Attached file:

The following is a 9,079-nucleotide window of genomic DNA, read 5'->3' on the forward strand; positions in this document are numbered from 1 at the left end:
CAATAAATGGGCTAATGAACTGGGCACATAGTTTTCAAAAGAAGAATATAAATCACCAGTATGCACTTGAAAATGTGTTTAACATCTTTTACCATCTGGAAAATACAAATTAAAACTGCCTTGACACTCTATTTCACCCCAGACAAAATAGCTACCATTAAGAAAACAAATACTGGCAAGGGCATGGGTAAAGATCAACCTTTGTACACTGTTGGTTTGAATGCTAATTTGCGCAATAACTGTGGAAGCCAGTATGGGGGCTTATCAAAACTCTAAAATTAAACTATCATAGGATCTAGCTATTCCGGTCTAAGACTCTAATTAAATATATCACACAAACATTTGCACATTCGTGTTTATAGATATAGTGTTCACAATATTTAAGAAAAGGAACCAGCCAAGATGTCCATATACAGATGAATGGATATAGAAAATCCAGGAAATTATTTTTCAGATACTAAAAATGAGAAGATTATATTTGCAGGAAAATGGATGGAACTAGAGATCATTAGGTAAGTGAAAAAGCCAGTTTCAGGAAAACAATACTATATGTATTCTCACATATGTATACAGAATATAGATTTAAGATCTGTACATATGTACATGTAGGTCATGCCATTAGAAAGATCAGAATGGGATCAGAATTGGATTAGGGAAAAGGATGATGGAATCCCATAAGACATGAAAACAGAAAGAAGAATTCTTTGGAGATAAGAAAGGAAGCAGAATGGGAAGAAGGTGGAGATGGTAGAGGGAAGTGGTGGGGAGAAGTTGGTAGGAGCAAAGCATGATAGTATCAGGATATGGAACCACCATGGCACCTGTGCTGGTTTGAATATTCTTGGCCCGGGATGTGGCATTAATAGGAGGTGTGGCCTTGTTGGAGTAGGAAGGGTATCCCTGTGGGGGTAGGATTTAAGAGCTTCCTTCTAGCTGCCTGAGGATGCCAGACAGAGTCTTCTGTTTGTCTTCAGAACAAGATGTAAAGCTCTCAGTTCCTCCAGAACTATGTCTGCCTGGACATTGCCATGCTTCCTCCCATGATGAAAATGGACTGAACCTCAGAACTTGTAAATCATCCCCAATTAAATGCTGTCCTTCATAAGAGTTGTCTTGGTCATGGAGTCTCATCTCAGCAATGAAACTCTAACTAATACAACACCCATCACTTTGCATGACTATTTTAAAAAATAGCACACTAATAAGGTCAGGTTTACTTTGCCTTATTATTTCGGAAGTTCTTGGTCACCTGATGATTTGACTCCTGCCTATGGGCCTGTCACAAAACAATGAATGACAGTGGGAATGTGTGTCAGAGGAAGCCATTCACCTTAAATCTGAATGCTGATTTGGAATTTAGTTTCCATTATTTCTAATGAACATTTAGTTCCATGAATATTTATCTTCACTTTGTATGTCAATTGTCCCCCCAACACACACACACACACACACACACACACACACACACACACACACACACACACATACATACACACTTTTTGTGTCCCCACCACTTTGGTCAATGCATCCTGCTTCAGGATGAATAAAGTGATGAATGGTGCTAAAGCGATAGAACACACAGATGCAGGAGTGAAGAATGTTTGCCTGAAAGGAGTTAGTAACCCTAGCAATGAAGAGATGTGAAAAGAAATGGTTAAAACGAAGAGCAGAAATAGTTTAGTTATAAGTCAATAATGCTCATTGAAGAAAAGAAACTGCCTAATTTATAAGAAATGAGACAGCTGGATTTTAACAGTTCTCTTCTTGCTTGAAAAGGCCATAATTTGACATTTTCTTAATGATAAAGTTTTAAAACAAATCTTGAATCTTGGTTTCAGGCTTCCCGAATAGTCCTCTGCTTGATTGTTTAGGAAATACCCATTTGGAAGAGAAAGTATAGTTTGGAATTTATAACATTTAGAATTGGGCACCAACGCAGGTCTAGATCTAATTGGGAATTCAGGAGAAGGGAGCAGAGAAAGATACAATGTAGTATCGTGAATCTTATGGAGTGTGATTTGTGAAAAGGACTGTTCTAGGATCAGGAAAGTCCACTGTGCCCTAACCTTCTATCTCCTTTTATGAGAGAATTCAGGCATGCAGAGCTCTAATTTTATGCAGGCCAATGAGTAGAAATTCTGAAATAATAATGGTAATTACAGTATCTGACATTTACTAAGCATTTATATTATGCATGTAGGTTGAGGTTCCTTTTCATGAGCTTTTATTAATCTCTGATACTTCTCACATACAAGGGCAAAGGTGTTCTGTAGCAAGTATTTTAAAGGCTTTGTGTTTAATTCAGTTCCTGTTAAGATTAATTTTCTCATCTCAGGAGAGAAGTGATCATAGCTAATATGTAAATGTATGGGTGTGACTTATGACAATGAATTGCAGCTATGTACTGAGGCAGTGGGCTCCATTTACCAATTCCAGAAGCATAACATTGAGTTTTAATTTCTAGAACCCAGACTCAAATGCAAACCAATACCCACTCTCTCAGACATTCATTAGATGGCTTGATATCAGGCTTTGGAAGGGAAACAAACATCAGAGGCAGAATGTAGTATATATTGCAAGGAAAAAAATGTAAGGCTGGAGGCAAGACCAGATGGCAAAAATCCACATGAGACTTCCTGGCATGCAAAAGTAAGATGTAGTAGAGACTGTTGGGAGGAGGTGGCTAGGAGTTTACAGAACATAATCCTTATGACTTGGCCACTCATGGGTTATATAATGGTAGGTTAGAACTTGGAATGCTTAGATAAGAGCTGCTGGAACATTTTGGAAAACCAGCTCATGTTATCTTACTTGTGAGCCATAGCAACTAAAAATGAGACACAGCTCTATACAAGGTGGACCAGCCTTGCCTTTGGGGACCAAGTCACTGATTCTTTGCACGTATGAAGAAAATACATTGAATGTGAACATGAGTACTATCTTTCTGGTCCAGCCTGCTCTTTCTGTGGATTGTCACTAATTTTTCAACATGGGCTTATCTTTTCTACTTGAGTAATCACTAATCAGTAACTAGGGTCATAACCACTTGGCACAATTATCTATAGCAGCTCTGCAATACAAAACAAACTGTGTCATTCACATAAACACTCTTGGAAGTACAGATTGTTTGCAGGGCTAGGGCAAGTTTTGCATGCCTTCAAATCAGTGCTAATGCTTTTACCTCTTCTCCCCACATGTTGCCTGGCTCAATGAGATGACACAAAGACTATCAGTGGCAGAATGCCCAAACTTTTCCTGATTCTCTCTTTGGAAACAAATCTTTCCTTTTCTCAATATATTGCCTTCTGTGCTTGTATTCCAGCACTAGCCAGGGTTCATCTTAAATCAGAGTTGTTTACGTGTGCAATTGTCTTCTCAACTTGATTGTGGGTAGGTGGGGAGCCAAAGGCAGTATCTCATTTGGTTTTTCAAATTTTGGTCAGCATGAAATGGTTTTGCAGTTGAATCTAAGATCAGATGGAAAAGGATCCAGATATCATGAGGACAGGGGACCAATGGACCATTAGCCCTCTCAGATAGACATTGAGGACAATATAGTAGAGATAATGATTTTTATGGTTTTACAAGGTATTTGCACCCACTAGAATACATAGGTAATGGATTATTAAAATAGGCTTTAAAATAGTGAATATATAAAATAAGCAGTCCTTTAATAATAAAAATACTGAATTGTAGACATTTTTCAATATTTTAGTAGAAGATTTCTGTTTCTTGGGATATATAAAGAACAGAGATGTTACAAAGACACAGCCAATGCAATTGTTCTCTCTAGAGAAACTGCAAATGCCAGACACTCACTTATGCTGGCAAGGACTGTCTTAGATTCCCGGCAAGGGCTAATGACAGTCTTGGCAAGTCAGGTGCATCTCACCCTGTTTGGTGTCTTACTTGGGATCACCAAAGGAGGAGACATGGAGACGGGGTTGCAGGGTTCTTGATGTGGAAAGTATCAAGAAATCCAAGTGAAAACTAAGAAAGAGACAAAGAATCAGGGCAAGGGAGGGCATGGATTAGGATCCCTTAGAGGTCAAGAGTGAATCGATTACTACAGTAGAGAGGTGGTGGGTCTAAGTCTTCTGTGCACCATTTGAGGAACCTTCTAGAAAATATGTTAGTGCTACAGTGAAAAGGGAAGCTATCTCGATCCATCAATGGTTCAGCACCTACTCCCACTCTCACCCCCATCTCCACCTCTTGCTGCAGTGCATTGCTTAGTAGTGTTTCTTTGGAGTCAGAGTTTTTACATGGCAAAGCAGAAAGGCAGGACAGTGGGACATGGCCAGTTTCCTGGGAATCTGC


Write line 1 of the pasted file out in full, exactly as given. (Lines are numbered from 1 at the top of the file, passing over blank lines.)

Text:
The following is a 9,079-nucleotide window of genomic DNA, read 5'->3' on the forward strand; positions in this document are numbered from 1 at the left end: